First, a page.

Mumbai: The Aviation Industry Employees’ Guild, a staff union of National Aviation Co. of India Ltd (Nacil) that runs Air India, on Friday demanded an inquiry by the Central Bureau of Investigation (CBI) into the airline firm’s projected losses of Rs5,000 crore for the fiscal year ended 31 March.
The union said it would not co-operate with cost-cutting measures suggested by a turnaround committee since the management failed to keep its promise of paying June salaries by 3 July to at least half of its workers.
The firm’s turnaround committee is meeting on Friday to discuss a plan to revamp the carrier and cut costs. A spokesperson declined details, saying it is one among several internal meetings.
The committee, which includes government and management representatives, is to suggest cost-cutting proposals at the meeting, which was continuing at the time this story was filed.
George Abraham, general secretary of the guild, said his union did not take part in the meeting as the management did not disburse salaries as it had promised. “We have several inputs to give to CBI regarding the losses made by Nacil,” he said. “The management is hiding the actual reason by punishing employees by not giving salaries.”
“At the time of merger (of overseas flag carrier Air India and domestic airline Indian Airlines), we were told by consulting firm Accenture that Nacil would make a profit of Rs650 crore,” the union leader said. “Suddenly, what drastically went wrong in the airline to post a loss of Rs5,000 crore?”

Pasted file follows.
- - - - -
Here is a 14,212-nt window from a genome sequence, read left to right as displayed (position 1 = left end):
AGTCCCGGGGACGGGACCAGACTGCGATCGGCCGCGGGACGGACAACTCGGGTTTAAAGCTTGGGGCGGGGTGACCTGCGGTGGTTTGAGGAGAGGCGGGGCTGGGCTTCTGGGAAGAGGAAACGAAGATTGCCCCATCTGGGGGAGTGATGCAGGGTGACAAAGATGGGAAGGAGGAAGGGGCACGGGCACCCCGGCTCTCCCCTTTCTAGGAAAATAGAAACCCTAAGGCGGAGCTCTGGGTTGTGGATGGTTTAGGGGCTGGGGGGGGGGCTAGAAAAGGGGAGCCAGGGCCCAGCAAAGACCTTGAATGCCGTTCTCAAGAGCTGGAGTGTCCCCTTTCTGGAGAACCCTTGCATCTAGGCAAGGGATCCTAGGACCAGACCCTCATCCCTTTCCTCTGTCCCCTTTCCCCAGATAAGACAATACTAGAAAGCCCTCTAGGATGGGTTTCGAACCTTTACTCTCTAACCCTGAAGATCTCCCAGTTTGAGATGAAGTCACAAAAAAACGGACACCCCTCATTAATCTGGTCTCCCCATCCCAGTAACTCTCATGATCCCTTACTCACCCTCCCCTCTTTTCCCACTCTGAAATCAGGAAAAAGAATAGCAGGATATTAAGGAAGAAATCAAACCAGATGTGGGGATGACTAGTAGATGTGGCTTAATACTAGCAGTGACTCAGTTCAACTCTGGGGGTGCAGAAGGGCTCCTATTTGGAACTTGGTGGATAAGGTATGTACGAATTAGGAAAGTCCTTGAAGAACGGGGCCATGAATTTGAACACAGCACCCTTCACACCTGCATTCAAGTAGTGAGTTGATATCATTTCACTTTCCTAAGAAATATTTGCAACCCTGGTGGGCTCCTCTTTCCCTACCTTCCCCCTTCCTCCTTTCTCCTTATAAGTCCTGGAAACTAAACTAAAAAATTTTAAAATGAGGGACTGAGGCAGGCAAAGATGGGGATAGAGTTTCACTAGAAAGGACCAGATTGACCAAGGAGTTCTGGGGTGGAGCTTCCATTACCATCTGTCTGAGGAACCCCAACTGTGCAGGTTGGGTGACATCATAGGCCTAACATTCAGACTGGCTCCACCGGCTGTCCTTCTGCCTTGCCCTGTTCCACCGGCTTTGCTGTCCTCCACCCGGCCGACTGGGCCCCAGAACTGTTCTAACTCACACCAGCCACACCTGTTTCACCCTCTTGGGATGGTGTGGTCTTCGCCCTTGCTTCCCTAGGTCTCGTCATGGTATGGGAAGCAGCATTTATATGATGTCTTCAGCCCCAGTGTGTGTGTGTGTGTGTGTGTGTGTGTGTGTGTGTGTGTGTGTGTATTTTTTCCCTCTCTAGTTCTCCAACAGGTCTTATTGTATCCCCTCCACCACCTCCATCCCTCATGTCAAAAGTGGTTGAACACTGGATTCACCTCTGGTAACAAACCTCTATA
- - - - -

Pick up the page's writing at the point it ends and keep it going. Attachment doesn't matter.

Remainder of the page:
D.K. Shetty, president of Air Corporation Employees Union, the largest workers’ group in the airline, said: “Any decision on cost reduction measures will not be binding on us as the management has not kept its promises to disburse salaries on the agreed date.”
In a separate development, chairman and managing director Arvind Jadhav said in a communication to employees: “It is of paramount importance that while we take steps to reduce our operating costs and sacrifice some of the privileges... we also need to exercise a choice between austerity and oblivion.”
He said that besides wages, fuel costs and bank liabilities have to be paid on time to keep the airline functioning. “Considering the critical financial state of the airline, we should all be prepared to face the impact of harsh decisions that will be required to be taken in the coming weeks to meet the current difficult financial situation.”